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Neonatal and pediatric cyanosis is a common complaint seen in the emergency department. The incidence of pediatric cyanosis declines with age; however, the severity of the underlying cause can become more ominous. Accordingly, it is important to categorize and understand various etiologies of cyanosis as they relate to age and presentation in order to stratify risk and severity. This chapter will differentiate peripheral cyanosis from central cyanosis and the benign and pathologic causes and treatment of each.

Cyanosis is visually perceived as blue or purple discoloration in body tissues resulting from abnormalities of hemoglobin and oxygen saturation in the capillary beds within those tissues. Primarily, desaturated hemoglobin gives the characteristic appearance of cyanosis. Any factor that decreases the overall oxygen saturation of hemoglobin in the arterial blood (loading) or increases the oxygen consumption from hemoglobin in peripheral tissues (unloading) can cause cyanosis. Accordingly, hypoxia or other causes of decreased oxygen exchange at the pulmonary capillary level will cause systemic or central cyanosis.

Central cyanosis becomes visible to the human eye when desaturated hemoglobin reaches 5 g/dL, which roughly corresponds to an oxygen saturation of approximately 85%. The saturation of hemoglobin and oxygen saturations causing peripheral cyanosis are more variable. A number of factors other than central causes contribute to peripheral cyanosis, ranging from normal physiologic events to life-threatening causes. Most factors relate to changes in arterial flow such as vasomotor tone, perfusion, and temperature changes.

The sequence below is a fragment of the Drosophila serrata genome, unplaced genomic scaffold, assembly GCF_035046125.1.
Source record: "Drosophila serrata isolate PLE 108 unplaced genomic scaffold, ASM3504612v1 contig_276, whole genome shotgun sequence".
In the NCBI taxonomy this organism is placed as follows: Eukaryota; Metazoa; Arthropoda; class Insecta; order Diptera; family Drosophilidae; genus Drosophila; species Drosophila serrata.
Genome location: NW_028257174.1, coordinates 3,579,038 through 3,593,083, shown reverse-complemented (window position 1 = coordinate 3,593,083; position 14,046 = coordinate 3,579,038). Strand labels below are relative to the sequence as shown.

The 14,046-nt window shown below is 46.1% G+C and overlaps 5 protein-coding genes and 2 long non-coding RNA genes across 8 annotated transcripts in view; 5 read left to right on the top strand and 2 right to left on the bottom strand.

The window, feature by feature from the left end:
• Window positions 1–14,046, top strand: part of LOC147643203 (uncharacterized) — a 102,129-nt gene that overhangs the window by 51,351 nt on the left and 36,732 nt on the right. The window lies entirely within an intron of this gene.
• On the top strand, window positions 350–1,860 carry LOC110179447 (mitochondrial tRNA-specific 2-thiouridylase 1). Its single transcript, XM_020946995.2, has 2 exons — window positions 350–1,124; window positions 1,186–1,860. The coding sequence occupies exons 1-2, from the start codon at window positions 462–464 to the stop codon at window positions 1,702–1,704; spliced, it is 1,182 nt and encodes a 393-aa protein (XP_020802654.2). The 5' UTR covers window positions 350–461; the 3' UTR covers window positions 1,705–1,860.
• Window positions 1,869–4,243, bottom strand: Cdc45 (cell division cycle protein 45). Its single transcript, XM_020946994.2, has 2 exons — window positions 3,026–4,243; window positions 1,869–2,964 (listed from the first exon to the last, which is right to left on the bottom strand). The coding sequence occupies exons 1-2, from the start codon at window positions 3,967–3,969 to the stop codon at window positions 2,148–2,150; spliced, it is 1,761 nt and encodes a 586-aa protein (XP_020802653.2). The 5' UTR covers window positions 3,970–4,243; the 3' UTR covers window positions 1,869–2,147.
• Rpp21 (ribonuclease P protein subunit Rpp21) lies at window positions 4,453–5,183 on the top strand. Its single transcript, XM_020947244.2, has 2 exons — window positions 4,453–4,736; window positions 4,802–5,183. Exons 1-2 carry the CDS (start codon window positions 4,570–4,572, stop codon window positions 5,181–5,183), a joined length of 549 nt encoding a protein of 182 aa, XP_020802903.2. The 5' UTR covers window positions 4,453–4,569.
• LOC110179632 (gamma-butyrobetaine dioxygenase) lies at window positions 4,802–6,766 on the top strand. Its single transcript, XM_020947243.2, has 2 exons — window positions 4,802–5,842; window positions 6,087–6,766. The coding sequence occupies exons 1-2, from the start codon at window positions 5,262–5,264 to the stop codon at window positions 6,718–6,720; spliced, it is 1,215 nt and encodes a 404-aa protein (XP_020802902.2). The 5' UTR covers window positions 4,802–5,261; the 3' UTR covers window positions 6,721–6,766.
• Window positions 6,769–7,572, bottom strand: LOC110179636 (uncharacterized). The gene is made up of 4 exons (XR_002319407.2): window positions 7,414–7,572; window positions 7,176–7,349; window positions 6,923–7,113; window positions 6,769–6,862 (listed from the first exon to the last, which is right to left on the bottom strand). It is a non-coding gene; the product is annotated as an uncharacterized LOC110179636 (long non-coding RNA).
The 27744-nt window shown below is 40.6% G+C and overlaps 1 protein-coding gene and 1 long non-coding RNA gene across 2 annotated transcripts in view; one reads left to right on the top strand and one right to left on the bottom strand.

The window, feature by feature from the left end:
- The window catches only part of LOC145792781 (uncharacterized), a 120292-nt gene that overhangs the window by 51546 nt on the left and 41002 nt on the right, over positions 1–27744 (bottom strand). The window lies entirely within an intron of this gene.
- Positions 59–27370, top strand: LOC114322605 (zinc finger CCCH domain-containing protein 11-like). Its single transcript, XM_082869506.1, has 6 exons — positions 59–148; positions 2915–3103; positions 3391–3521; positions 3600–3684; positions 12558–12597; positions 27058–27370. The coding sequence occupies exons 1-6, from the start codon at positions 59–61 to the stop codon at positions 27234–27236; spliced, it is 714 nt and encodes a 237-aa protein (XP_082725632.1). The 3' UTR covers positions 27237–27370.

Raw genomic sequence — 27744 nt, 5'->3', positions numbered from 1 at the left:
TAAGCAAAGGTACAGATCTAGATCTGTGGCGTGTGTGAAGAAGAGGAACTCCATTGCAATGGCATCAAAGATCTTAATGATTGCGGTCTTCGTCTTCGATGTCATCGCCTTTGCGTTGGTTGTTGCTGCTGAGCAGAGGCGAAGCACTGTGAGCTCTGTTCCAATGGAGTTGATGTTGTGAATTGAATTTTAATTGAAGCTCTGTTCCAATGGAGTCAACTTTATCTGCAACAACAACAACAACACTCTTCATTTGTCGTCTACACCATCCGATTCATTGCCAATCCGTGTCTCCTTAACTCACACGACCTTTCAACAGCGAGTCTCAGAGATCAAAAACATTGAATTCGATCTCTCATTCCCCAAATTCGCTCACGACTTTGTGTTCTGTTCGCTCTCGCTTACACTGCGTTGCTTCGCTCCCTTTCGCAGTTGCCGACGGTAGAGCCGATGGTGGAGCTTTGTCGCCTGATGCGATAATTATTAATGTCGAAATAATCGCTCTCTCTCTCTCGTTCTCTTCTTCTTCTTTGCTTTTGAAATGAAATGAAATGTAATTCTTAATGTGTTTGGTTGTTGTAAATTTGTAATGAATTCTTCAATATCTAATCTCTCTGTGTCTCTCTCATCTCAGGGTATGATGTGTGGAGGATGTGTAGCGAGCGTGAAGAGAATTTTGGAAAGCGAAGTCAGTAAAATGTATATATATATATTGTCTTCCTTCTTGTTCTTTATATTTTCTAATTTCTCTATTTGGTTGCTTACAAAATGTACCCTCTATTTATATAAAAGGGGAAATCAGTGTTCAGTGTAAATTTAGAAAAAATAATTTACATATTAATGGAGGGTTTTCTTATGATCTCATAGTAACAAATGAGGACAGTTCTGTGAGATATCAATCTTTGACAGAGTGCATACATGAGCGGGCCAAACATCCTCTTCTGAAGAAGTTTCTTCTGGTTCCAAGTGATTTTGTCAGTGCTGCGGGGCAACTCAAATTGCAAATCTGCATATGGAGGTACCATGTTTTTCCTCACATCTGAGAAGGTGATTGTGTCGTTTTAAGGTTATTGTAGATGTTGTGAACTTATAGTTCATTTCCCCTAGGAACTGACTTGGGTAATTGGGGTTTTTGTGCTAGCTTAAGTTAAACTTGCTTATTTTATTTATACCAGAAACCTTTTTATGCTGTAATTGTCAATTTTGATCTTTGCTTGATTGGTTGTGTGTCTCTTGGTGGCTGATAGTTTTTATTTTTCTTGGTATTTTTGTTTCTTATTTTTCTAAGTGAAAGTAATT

Although uncommon in the emergency department, the most common type of cyanosis is commonly called acrocyanosis, or cyanosis of the hands, feet, and perioral area. The nonscientific term refers to peripheral cyanosis most common in newborns during the first minutes of life. Neonates are born with a high degree of intrinsic peripheral vascular resistance and vasomotor instability. Normally, with rewarming, suctioning, and oxygenation, acrocyanosis remains confined to the periphery and lasts several minutes only. Cyanosis is included in the APGAR scoring system for newborns (Figures 11–1 and 11–2). In some infants, acrocyanosis may persist longer or become central cyanosis which may become pathologic.

Figure 11–1.

Apgar score.

  • Taken at first and fifth minutes of life (and as needed)

  • Sum of A, P, G, A, and R, each scaled 0-2

  • Scores

    ≤ 3 = critical low

    4-6 = low

    7-10 = generally normal

Figure 11–2.

Cyanosis. (Reprinted with permission from Charles Goldberg, MD, University of California, San Diego School of Medicine.)

Well infants may present to the emergency department with peripheral cyanosis. Parents may be concerned about peripheral cyanosis associated with bath time, feedings and sometimes, tantrums. In infants, vasomotor changes associated with temperature, feeding, and agitation or crying can produce transient peripheral cyanosis. Central cyanosis is not typically seen in these patients ...

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